What You Need to Know About Bernie Sanders and Amazon’s War of Words

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The senator said the company’s wages and conditions need to improve. Amazon said Sanders is being ‘misleading’ in his claims.

August 30, 2018 3 min read

Sen. Bernie Sanders is taking a closer look at how big corporations treat their workers, especially ones overseen by billionaires such as Amazon and Walmart. Here is what you need to know about the conflict between Jeff Bezos’s ecommerce empire and the senator who has built his platform on issues of economic equality.

Sanders’s inquiry

The senator from Vermont recently posted a form on his website asking Amazon employees to share their experience of working for the company, particularly if they used public assistance programs.

Sanders invoked Jeff Bezos in the explanation for why he was seeking these accounts, writing on his website, “Amazon is one of the wealthiest corporations in the world, and its owner, Jeff Bezos, is the richest man on the planet, worth over $155 billion. Despite this, Bezos continues to pay many thousands of his Amazon employees wages that are so low that they are forced to depend on taxpayer-funded programs.”

While Amazon encouraged its employees to “to tell Senator Sanders their truth,” the company’s leadership also took issue with Sanders’s characterization of the fulfillment center working conditions, saying that the senator was making “misleading accusations.”

Amazon’s response

In a blog post addressing the inquiry, the company claimed that Sanders had not toured a fulfillment center despite invitations to do so.

The post also included details about the company’s payment and benefits package, writing that the company created more than 130,000 jobs in the last year. ”Sanders claims that Amazon’s median U.S. salary is $28,446, despite the fact that we’ve made clear that this number is global and includes part-time employees,” the company wrote. “In fact, the median U.S. salary for full-time Amazon employees is $34,123. We encourage anyone to compare our pay and benefits to other retailers.”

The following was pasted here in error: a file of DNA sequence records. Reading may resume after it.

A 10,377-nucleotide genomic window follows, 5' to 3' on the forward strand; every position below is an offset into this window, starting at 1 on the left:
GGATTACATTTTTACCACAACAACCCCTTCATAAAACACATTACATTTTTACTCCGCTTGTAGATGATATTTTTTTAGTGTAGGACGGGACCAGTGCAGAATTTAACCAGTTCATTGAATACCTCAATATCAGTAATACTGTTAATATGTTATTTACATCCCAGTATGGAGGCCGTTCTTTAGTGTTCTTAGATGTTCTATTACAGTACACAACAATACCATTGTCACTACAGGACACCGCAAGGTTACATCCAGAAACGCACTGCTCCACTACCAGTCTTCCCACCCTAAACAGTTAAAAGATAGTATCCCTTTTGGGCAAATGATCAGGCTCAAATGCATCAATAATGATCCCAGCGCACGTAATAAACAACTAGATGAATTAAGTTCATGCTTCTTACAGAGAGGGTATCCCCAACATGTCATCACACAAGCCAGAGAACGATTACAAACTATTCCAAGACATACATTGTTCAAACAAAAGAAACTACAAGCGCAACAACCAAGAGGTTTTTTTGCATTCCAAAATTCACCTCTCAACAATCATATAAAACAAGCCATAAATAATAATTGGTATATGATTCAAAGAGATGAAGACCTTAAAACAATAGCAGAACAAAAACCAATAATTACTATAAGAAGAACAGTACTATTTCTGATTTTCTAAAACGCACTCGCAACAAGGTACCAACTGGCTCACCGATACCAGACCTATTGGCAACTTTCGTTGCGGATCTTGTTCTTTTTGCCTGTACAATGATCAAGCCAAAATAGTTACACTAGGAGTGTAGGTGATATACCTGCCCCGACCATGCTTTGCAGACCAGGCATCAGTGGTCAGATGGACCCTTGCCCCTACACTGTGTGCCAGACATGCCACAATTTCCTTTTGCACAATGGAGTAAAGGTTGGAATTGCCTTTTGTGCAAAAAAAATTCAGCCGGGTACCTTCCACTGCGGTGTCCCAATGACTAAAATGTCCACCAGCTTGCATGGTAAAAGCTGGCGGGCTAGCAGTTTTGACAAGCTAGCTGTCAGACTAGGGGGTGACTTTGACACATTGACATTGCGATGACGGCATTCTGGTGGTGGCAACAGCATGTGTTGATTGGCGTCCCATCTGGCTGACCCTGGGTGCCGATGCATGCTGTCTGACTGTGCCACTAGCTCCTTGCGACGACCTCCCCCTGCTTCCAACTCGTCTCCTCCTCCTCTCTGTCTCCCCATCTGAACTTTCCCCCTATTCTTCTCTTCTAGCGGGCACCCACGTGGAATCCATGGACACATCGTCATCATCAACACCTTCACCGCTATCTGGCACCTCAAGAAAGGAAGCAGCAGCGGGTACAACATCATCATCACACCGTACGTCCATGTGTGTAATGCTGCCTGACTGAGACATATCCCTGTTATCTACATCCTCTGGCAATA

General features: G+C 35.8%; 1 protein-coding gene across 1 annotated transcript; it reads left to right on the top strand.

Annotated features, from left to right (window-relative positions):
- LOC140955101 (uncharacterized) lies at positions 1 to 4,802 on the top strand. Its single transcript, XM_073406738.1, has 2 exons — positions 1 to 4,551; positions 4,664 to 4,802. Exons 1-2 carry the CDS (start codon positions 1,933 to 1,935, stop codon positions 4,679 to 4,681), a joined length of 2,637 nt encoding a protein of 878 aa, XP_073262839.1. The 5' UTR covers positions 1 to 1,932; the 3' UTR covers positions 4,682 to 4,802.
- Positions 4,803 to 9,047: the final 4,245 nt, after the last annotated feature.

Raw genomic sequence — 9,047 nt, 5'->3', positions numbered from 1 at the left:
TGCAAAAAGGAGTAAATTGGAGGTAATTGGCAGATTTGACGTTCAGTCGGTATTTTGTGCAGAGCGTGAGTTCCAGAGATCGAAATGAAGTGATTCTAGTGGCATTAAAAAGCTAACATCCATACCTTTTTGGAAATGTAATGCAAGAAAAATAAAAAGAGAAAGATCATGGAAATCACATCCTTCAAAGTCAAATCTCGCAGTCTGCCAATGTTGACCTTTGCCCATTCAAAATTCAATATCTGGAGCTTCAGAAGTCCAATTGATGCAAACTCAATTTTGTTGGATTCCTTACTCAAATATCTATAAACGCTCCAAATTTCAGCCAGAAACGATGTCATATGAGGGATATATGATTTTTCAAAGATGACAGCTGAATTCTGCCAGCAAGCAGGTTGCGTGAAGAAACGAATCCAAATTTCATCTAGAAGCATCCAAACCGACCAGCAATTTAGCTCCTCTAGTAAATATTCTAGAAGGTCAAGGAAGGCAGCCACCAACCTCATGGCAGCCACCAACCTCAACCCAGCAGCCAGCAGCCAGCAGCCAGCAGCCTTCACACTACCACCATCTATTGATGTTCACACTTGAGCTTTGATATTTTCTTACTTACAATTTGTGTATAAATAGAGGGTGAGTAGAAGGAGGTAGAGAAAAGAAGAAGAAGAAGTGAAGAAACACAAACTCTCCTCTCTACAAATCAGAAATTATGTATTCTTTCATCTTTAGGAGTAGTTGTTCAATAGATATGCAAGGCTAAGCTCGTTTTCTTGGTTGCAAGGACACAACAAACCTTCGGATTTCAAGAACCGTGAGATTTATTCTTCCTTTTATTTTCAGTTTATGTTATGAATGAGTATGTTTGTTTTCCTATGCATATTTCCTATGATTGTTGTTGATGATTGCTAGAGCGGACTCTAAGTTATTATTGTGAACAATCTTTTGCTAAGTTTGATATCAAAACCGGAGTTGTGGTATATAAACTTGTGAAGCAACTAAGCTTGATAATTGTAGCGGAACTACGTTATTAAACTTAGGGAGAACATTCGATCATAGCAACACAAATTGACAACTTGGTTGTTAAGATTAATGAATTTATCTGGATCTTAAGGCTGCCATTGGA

The post also criticized Sanders’s use of the term “food stamps” when referring to SNAP (Supplemental Nutrition Assistance Program), in part because the lexicon had been phased out in recent years and because those who were participating in the program included “people who only worked for Amazon for a short period of time and/or chose to work part-time — both of these groups would almost certainly qualify for SNAP.”

Sanders’ rebuttal

Yesterday, Sanders released a statement in response to Amazon’s blog post criticizing the company for having a lack of transparency particularly when it comes the information available about the benefits and wages for contractors and temporary workers.

Sanders went on to voice his concerns about safe working conditions at Amazon warehouses, saying that he would be asking the Occupational Safety and Health Administration (OSHA) to investigate as part of the legislation he plans to introduce on Sept. 5 in an effort to “end the absurdity of middle class taxpayers having to subsidize large, profitable corporations, many of which are owned by billionaires.”

The senator explained that if large corporations such as Amazon and Walmart did not pay their employees “a living wage,” the bill would create a 100 percent tax equivalent to the amount of federal benefits received by the workers.

Though Bezos’s name and the amount of money in his bank account has been a key part of Sanders’s argument, the Amazon CEO has yet to weigh in, leaving the public response to executives such as SVP of Operations Dave Clark.

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